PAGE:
Michael Diaz: Addressing blood cancer incidence in Florida — a call for support, innovation
Molecule of DNA forming inside the test tube in the blood test equipment.3d rendering,conceptual image.

Molecule of DNA forming inside the test tube in the blood test equipment.3d rendering,conceptual image.
Blood cancers know no boundaries — they affect people of all ages, races and socioeconomic backgrounds.

Blood cancers, debilitating and life-threatening diseases affecting thousands of Floridians, require immediate attention and support.

Incidence of blood cancers, encompassing various types such as leukemia, lymphoma and myeloma, continues to rise in our state and it’s vital for our elected officials to take proactive measures to foster an environment that encourages innovative therapies and new treatments for patients. By investing in research, supporting health care institutions and raising awareness, we can offer hope and improved outcomes to those battling these devastating conditions.

According to the American Cancer Society, Florida ranked second highest in the number of lymphoma cases in the United States in 2022 and an estimated 3,780 myeloma cases will be recorded in Florida in the year of 2023, with 25% of those resulting in deaths — making Florida the leading state for myeloma cases this year.

Blood cancers know no boundaries — they affect people of all ages, races and socioeconomic backgrounds. Their impact not only causes immense suffering to patients and their families, but it also burdens our health care system.

Cutting-edge research in immunotherapy, precision medicine, and gene therapies offer promising avenues to improve patient outcomes and quality of life and creating an environment that fosters this innovation is where we start.

By investing in these areas, we can accelerate the development and accessibility of breakthrough treatments, offering hope to those who need it most. The potential to transform blood cancers from a life-threatening condition to a manageable chronic disease exists, but it requires our collective support.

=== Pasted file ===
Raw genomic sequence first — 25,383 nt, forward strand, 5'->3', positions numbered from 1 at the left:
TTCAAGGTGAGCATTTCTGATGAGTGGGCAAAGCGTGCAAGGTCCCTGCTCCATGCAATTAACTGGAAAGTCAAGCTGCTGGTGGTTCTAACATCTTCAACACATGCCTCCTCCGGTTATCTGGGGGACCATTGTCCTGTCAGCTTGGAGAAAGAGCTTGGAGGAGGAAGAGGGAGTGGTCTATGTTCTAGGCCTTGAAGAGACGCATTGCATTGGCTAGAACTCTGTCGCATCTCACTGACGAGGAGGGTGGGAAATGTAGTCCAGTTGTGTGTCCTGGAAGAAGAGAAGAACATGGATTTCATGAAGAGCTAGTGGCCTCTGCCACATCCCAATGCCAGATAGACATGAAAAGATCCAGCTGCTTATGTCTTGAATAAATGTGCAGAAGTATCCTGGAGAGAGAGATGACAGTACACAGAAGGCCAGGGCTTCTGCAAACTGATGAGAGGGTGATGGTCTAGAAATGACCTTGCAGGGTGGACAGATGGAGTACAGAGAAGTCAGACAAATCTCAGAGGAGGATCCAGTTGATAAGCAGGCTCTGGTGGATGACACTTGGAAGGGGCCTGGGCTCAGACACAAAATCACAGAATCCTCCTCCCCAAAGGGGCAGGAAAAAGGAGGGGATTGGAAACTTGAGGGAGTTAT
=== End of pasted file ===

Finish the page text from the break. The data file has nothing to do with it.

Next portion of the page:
To combat blood cancer effectively, our elected officials must provide substantial support to research institutions and health care facilities. Increased funding for research grants, clinical trials, and infrastructure will enable scientists and medical professionals to conduct vital research, develop innovative therapies, and advance the understanding of blood cancers. Additionally, elected officials should advocate for policies that improve access to affordable health care, including comprehensive insurance coverage for blood cancer treatments. By investing in research and supporting health care institutions, we empower the medical community to pioneer new breakthroughs and ensure that patients have access to cutting-edge treatments.

The lives of countless Floridians hang in the balance, and it is our collective responsibility to ensure they have access to the latest treatments and a fighting chance for survival. Let us unite in the fight against blood cancers, standing alongside patients, their families, and the medical community, to create a future where these diseases no longer threaten lives.


Michael Diaz, M.D., is the past president of the Community Oncology Alliance, and is the past president and volunteer director of the Advocacy Program for the Florida Society of Clinical Oncology.

Guest Author


  • Suze

    July 5, 2023 at 8:56 pm

    So why do u let DeathSantis continue to pass bills that kill Floridians, that are antiScience and anti healthcare for women???

  • Jeanne Locke

    July 6, 2023 at 10:44 am

    Let’s look at the possible impact of lawn and pesticide chemicals on the development of blood cancers as well as other illnesses. Our state is drowning in fertilizers and chemicals overused on lawns.

Comments are closed.


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